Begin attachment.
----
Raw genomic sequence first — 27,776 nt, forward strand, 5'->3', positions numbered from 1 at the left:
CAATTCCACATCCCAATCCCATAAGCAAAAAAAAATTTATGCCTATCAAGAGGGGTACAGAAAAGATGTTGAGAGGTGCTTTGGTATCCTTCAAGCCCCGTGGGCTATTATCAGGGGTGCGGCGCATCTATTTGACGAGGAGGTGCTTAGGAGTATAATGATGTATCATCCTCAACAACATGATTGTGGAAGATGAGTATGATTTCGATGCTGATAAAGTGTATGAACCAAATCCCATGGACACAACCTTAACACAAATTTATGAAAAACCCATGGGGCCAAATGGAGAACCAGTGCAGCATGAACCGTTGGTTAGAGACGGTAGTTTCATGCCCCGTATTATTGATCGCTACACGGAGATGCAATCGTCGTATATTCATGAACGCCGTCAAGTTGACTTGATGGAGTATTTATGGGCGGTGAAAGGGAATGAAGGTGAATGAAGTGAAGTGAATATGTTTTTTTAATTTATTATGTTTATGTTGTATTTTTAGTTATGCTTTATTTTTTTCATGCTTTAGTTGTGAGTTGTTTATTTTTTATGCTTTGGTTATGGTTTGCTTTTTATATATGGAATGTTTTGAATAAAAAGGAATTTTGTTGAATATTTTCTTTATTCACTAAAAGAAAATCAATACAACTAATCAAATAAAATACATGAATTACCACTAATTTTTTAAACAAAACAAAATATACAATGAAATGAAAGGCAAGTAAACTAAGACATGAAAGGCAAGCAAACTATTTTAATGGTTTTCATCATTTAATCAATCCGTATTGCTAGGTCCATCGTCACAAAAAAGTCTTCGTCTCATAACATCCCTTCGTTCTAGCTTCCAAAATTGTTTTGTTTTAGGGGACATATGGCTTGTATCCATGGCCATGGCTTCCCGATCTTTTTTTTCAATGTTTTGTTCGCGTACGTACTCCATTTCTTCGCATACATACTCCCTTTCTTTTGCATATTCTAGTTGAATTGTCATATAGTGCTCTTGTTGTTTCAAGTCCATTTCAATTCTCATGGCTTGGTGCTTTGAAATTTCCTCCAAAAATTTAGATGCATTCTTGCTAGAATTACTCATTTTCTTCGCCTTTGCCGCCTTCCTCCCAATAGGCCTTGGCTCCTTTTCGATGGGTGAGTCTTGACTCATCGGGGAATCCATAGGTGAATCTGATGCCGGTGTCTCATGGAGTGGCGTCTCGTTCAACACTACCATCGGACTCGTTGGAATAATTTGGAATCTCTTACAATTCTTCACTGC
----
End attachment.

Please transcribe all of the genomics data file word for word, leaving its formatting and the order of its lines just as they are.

Raw genomic sequence first — 27,776 nt, forward strand, 5'->3', positions numbered from 1 at the left:
CAATTCCACATCCCAATCCCATAAGCAAAAAAAAATTTATGCCTATCAAGAGGGGTACAGAAAAGATGTTGAGAGGTGCTTTGGTATCCTTCAAGCCCCGTGGGCTATTATCAGGGGTGCGGCGCATCTATTTGACGAGGAGGTGCTTAGGAGTATAATGATGTATCATCCTCAACAACATGATTGTGGAAGATGAGTATGATTTCGATGCTGATAAAGTGTATGAACCAAATCCCATGGACACAACCTTAACACAAATTTATGAAAAACCCATGGGGCCAAATGGAGAACCAGTGCAGCATGAACCGTTGGTTAGAGACGGTAGTTTCATGCCCCGTATTATTGATCGCTACACGGAGATGCAATCGTCGTATATTCATGAACGCCGTCAAGTTGACTTGATGGAGTATTTATGGGCGGTGAAAGGGAATGAAGGTGAATGAAGTGAAGTGAATATGTTTTTTTAATTTATTATGTTTATGTTGTATTTTTAGTTATGCTTTATTTTTTTCATGCTTTAGTTGTGAGTTGTTTATTTTTTATGCTTTGGTTATGGTTTGCTTTTTATATATGGAATGTTTTGAATAAAAAGGAATTTTGTTGAATATTTTCTTTATTCACTAAAAGAAAATCAATACAACTAATCAAATAAAATACATGAATTACCACTAATTTTTTAAACAAAACAAAATATACAATGAAATGAAAGGCAAGTAAACTAAGACATGAAAGGCAAGCAAACTATTTTAATGGTTTTCATCATTTAATCAATCCGTATTGCTAGGTCCATCGTCACAAAAAAGTCTTCGTCTCATAACATCCCTTCGTTCTAGCTTCCAAAATTGTTTTGTTTTAGGGGACATATGGCTTGTATCCATGGCCATGGCTTCCCGATCTTTTTTTTCAATGTTTTGTTCGCGTACGTACTCCATTTCTTCGCATACATACTCCCTTTCTTTTGCATATTCTAGTTGAATTGTCATATAGTGCTCTTGTTGTTTCAAGTCCATTTCAATTCTCATGGCTTGGTGCTTTGAAATTTCCTCCAAAAATTTAGATGCATTCTTGCTAGAATTACTCATTTTCTTCGCCTTTGCCGCCTTCCTCCCAATAGGCCTTGGCTCCTTTTCGATGGGTGAGTCTTGACTCATCGGGGAATCCATAGGTGAATCTGATGCCGGTGTCTCATGGAGTGGCGTCTCGTTCAACACTACCATCGGACTCGTTGGAATAATTTGGAATCTCTTACAATTCTTCACTGC